The worst disaster in U.S. mining history occurred
in Dawson, in October 1913. An incorrectly set dynamite charge
caused an explosion that killed 263 miners, sparing only a few.
Ten years later, a mine train jumped the track and destroyed
tunnel supports, killing another 124 miners. Some of them
were sons of the men killed in the 1913 disaster.
In 1901 outlaw Black Jack Ketchum was hanged
in Clayton, but to the horror of onlookers, the noose actually
took off his head. It later was sewn back on, so that Black Jack
could have "a proper burial."
Prior to 1863, the town of Mesilla was on
the west side of the Rio Grande. But ever since a flood
that year, it has been on the east side of the river.
The rough-and-ready village of Loma Parda,
west of Fort Union on New Mexico's Great Plains, harbored
a group of prostitutes who did business out of nearby caves
in the 1880s, until they made enough money to move into town.
One of the best-known Fort Union prostitutes was called Adobe
New Mexico's first American territorial governor,
Charles Bent, was scalped alive by Indians, then killed
in his home in Taos, while his wife and children escaped to safety
by using kitchen utensils to dig their way through the back wall
of their adobe home.
The southern New Mexico city of Truth or Consequences
was named for a popular radio and television quiz show of the
1940s and '50s. Historically called Hot Springs, the town
voted for the change its name after the show's host, Ralph
Edwards, promised to host a yearly festival for a community
that would adopt his program's name. For more than 20 years he
kept that pledge.
Six of the North American continent's seven
life zones are found in New Mexico, ranging from Arctic Alpine
to Lower Sonoran Desert.
Most of the Marlboro Man cigarette ads were
shot in northeastern New Mexico, before the Marlboro Man died
of lung cancer.
In 1970, the Rio Grande became the nation's
first official wild and scenic river, so designated by
an act of the U.S. Congress.
Taos has more artists per capita than Paris,
The annual Albuquerque International Balloon
Fiesta is the largest hot-air balloon event in the world,
and the most-photographed event of any kind. It was started
in 1972, with just 13 balloons ascending from a mall parking lot.
New Mexico's 121,666 square miles equal the
combined land area of Maine, New Hampshire, Vermont, Massachusetts,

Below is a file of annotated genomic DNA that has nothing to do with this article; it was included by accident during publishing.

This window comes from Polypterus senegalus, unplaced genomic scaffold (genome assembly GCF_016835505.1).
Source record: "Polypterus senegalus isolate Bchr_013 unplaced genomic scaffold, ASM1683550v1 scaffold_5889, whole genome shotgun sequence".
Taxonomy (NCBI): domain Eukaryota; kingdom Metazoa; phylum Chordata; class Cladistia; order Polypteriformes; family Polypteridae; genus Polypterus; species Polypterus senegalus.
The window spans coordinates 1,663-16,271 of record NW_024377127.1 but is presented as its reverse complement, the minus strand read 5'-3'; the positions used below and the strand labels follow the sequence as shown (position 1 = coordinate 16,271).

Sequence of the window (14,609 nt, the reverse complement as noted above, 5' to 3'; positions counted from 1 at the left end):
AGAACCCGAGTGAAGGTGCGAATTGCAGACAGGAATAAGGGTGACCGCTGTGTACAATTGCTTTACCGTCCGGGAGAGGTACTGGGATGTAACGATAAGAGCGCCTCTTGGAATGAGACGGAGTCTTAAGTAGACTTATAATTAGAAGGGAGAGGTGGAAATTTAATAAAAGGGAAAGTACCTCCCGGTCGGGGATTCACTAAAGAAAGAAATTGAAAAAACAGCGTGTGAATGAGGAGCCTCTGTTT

Rhode Island, Connecticut, New York, New Jersey and Delaware.
That's all of New England, plus three other states. New Mexico
ranks fifth in land size, behind Alaska, Texas, Montana
In the southern New Mexico town of Lake Arthur,
thousands of visitors come each year to see a tortilla
with the image of Jesus Christ on it.
Los Alamos has the highest concentration
of Ph.D.'s of any community in the country.
The tiny town of Cimarron in northeastern
New Mexico was a stagecoach stop along the branch of the Old
Santa Fe Trail that went to Taos. Notable folks who stopped
in town and stayed at the still-open St. James Hotel included
Buffalo Bill, Jesse James, Annie Oakley, Frederick Remington
(who used the hotel for a base while he was painting in the
countryside) and Zane Grey (who wrote "Fighting Caravans"
while staying there).
Eight hundred dinosaur footprints are fossilized
in sandstone 18 miles north of Clayton, in New Mexico's northeastern
The "World's Richest Duck Race" takes place
every August in Deming, near the Mexican border. It draws about
500 ducks and 25,000 spectators.
In 1863 President Abraham Lincoln gave each
of the 19 New Mexico Indian pueblos an ebony cane with a silver
tip inscribed with his signature to reward them for remaining
neutral during the Civil War. These canes are still passed
down from governor to governor as a symbol of their authority.
Within 10 months of Billy the Kid's death,
eight novels had been published about him.
Pancho Villa's 1916 attack on Columbus, NM, remains
the only invasion of the United States since the War of 1812.
Eighteen Americans were killed.
Gangster Al Capone had a secret hideaway
in Jemez Springs.
Nine hundred buildings in Las Vegas, NM,
are on the National Register of Historic Places. The city's
Carnegie Library is modeled after Monticello, the
home of Thomas Jefferson.
A few of the movies filmed in New Mexico include:
Oklahoma!, Hollywood or Bust!, The Cheyenne Social Club,
Jonathan Livingston Seagull, The Man Who Fell to Earth, The Black
Stallion Returns, Indiana Jones and the Last Crusade, City Slickers,
Lonesome Dove and All the Pretty Horses. Some of
the movies NOT FILMED in New Mexico are: In Old New Mexico,
In Old Santa Fe, Lights of Old Santa Fe, Pat Garrett and Billy
the Kid, Santa Fe, Santa Fe Passage, Santa Fe Marshal, Santa Fe
Stampede, Santa Fe Trail and South of Santa Fe.
To order or purchase "Did You
Know New Mexico? Startling Facts About the Land of Enchantment"
by Melinda Mullins and Josh Bryant, visit or contact the Collected
Works Bookstore, 208 W. San Francisco St., Santa Fe, NM 87501-6415,